J. L. BELL is a Massachusetts writer who specializes in (among other things) the start of the American Revolution in and around Boston. He is particularly interested in the experiences of children in 1765-75. He has published scholarly papers and popular articles for both children and adults. He was consultant for an episode of History Detectives, and contributed to a display at Minute Man National Historic Park.

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Friday, June 11, 2021

The Beard of John Stavely

Beards were not fashionable in the British Empire during the eighteenth century.

This fact is sometimes regretted by reenactors who don’t want to shave their modern beards, but the artistic record is clear.

That doesn’t mean there were no bearded men in Revolutionary America. Rather, they were few, and people saw them as unusual. The Boston shoemaker William Scott grew a long beard for religious reasons, and it scared children on the street.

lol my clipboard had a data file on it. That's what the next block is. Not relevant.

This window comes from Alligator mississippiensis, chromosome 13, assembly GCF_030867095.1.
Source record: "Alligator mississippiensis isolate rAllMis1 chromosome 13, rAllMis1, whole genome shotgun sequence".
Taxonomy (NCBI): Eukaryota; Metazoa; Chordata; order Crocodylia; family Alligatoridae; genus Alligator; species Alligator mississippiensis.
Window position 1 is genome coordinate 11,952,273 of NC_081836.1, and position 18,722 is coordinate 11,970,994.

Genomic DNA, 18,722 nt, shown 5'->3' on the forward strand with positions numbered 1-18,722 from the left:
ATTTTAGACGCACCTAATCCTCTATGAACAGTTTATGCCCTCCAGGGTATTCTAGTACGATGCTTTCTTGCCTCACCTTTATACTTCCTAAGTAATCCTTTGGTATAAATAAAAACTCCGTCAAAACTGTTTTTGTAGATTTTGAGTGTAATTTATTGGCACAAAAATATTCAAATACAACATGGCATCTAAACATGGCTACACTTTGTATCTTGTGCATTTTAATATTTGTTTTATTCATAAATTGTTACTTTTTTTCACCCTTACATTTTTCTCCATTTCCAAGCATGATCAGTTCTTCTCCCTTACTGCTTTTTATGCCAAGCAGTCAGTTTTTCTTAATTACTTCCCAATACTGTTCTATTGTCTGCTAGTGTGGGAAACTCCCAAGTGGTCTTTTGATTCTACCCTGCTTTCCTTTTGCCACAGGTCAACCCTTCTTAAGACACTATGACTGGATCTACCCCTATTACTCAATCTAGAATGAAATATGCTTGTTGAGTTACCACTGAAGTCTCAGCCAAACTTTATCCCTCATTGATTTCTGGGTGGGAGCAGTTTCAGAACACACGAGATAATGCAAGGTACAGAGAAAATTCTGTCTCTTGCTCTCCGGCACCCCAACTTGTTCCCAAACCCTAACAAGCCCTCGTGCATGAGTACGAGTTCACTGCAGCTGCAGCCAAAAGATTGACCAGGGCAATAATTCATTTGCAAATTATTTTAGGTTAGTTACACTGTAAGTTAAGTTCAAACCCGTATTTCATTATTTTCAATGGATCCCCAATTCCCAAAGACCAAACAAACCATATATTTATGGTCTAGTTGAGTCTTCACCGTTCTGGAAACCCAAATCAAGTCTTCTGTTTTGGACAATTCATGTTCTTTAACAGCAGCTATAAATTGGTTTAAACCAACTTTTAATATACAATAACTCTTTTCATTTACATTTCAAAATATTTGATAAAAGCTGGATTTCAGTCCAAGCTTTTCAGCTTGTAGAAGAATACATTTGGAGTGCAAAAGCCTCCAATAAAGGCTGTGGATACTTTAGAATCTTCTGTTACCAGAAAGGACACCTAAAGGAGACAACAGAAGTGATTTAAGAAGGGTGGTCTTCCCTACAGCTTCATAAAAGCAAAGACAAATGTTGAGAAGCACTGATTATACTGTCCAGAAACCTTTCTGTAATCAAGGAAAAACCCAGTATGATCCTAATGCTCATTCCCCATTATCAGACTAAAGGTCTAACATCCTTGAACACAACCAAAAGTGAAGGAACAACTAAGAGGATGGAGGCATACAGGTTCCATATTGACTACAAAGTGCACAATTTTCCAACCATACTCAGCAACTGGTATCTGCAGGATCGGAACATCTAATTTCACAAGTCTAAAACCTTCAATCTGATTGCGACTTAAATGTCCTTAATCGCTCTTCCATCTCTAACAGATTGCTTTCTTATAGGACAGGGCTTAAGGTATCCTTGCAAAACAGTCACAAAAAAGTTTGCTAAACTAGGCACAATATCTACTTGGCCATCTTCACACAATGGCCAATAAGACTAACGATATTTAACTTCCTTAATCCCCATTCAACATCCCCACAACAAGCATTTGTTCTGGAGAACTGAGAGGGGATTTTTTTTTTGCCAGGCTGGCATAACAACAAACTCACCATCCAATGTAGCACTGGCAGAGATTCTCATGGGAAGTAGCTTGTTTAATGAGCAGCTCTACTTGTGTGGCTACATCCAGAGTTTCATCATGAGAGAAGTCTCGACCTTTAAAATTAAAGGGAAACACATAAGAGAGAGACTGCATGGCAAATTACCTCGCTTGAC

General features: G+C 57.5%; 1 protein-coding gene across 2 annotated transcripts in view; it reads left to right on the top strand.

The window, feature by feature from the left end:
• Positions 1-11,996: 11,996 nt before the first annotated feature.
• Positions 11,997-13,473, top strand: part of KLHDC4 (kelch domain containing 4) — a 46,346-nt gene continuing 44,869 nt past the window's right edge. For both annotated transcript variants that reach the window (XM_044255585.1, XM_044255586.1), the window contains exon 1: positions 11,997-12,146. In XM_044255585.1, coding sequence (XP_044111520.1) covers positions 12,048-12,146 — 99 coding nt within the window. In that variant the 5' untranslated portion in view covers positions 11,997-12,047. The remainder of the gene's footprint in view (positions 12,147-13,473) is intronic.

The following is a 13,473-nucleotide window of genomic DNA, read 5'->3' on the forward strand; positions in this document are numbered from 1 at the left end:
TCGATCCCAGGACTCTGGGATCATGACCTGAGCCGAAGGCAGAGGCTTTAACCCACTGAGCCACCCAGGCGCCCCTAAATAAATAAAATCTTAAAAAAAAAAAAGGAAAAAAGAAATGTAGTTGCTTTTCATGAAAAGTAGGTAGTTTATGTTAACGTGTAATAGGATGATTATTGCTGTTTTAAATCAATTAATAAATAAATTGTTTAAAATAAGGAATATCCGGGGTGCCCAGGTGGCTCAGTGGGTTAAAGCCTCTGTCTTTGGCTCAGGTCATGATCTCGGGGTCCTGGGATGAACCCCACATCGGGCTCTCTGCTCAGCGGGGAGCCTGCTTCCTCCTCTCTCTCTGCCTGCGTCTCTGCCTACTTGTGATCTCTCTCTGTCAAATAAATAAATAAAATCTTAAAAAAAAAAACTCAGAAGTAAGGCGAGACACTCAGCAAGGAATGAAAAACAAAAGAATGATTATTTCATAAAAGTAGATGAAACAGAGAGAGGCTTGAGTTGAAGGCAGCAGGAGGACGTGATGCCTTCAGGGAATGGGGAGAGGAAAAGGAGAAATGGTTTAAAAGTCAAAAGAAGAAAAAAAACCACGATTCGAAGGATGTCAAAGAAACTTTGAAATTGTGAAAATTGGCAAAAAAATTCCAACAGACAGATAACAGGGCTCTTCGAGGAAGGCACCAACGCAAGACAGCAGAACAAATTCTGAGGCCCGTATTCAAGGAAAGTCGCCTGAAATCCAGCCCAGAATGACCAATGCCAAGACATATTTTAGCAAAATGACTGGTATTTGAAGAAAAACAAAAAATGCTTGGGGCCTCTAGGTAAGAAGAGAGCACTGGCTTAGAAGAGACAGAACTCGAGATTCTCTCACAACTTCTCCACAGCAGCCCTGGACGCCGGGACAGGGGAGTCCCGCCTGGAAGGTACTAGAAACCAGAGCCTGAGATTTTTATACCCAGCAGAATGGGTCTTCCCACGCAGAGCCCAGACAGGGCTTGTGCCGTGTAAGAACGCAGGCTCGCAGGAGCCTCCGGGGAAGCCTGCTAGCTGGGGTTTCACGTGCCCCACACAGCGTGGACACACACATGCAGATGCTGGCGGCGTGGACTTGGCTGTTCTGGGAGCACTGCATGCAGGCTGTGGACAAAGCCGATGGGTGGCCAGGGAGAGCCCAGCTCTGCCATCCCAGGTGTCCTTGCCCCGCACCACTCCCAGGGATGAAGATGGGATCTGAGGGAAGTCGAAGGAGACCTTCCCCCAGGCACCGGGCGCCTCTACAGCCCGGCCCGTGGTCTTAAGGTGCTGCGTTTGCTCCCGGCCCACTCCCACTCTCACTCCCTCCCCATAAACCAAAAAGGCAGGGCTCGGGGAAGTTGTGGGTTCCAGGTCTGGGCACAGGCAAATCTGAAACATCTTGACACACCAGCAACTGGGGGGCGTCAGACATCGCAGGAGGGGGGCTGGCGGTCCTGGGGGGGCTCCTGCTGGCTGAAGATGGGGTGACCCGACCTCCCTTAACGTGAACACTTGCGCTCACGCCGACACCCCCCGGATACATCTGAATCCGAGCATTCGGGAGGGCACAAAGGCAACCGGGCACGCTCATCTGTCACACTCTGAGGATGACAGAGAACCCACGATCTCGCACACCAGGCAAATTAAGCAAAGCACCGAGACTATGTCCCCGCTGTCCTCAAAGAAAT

Another man of the period noted for his full beard was John Stavely. We know him as a model for the painter Joseph Wright of Derby. And we know his name only by the inscription on the back of a Wright drawing now in the collection of the Morgan Library:
Portrait of
John Stavely
who came from Hert-
fordshire with Mr. French
& sat to Mr. Wright in the character of the old man & his ass in the
Sentimental Journey
We can spot the same bearded face in other Wright paintings and drawings, such as his two versions of The Captive and various studies as the man aged.

The Sotheby’s site says:
Wright’s practise of employing old men as models in the 1760s and early ’70s is well documented and the artist’s account book, now preserved in the archives of the National Portrait Gallery in London, includes the details and addresses of several local Derbyshire characters that sat for him on a regular basis. . . . Perhaps his favourite model, however, was a character known as Old John Staveley…
Stavely’s most famous role for Wright was as the scientist in The Alchymist, in Search of the Philosopher’s Stone, Discovers Phosphorus, and prays for the successful Conclusion of his operation, as was the custom of the Ancient Chymical Astrologers. Wright finished this painting in 1771, then went back over it in 1795.

Unfortunately, we don’t appear to have any account of what John Stavely’s family and neighbors thought of his beard. We know only that when Joseph Wright of Derby wanted to paint bearded men, he had a limited pool to choose from.

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